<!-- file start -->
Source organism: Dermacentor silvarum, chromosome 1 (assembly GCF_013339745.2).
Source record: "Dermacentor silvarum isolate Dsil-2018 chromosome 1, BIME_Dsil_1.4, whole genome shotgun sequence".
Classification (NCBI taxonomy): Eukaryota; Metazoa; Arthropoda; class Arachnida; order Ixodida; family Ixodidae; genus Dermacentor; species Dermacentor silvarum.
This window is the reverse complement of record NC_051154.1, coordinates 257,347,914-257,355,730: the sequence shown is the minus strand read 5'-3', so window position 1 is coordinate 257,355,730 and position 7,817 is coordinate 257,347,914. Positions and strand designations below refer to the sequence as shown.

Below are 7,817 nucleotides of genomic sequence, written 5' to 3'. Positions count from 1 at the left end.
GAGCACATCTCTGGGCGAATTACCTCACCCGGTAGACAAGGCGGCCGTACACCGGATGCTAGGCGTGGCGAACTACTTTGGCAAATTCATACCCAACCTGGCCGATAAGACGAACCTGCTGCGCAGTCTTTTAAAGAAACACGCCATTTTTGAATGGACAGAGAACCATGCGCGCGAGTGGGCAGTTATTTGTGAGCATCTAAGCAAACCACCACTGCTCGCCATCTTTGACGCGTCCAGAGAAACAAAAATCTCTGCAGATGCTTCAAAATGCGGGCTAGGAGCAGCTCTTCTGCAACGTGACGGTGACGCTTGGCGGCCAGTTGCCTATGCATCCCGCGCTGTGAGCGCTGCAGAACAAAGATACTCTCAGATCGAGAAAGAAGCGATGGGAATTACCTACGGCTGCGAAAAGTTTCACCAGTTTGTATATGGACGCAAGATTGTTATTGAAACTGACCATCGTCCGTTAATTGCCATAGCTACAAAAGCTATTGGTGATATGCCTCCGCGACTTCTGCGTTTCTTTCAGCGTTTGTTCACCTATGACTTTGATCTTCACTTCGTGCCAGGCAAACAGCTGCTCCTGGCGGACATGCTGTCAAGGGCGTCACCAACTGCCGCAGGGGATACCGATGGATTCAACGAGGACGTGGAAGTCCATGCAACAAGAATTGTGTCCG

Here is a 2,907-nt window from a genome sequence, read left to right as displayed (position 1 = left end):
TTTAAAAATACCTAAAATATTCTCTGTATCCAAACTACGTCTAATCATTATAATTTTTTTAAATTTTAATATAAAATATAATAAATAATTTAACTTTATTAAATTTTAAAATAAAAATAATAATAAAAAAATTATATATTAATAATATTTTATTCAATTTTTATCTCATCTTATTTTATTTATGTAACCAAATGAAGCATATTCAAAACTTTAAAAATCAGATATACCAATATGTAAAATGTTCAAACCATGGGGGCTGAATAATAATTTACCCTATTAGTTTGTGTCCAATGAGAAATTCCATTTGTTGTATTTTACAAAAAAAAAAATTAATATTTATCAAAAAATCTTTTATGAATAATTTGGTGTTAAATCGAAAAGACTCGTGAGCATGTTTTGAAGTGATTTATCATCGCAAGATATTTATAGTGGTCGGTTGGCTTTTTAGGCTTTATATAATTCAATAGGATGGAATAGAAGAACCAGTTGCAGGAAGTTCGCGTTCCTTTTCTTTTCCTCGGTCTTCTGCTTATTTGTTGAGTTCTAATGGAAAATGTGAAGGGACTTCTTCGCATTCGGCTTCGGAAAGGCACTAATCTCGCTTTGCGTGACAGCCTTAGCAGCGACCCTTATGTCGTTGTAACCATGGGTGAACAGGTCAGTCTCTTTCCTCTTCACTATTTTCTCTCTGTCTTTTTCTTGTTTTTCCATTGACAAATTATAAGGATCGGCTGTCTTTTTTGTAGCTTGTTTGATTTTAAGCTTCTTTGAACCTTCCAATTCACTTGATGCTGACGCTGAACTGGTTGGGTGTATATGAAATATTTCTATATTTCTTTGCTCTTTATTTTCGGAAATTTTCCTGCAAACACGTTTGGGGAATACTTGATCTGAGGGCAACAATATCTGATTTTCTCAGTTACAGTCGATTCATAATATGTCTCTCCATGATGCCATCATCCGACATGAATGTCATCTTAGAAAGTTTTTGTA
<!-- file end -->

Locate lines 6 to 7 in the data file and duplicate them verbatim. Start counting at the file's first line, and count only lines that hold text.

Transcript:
GAGCACATCTCTGGGCGAATTACCTCACCCGGTAGACAAGGCGGCCGTACACCGGATGCTAGGCGTGGCGAACTACTTTGGCAAATTCATACCCAACCTGGCCGATAAGACGAACCTGCTGCGCAGTCTTTTAAAGAAACACGCCATTTTTGAATGGACAGAGAACCATGCGCGCGAGTGGGCAGTTATTTGTGAGCATCTAAGCAAACCACCACTGCTCGCCATCTTTGACGCGTCCAGAGAAACAAAAATCTCTGCAGATGCTTCAAAATGCGGGCTAGGAGCAGCTCTTCTGCAACGTGACGGTGACGCTTGGCGGCCAGTTGCCTATGCATCCCGCGCTGTGAGCGCTGCAGAACAAAGATACTCTCAGATCGAGAAAGAAGCGATGGGAATTACCTACGGCTGCGAAAAGTTTCACCAGTTTGTATATGGACGCAAGATTGTTATTGAAACTGACCATCGTCCGTTAATTGCCATAGCTACAAAAGCTATTGGTGATATGCCTCCGCGACTTCTGCGTTTCTTTCAGCGTTTGTTCACCTATGACTTTGATCTTCACTTCGTGCCAGGCAAACAGCTGCTCCTGGCGGACATGCTGTCAAGGGCGTCACCAACTGCCGCAGGGGATACCGATGGATTCAACGAGGACGTGGAAGTCCATGCAACAAGAATTGTGTCCG

Here is a 2,907-nt window from a genome sequence, read left to right as displayed (position 1 = left end):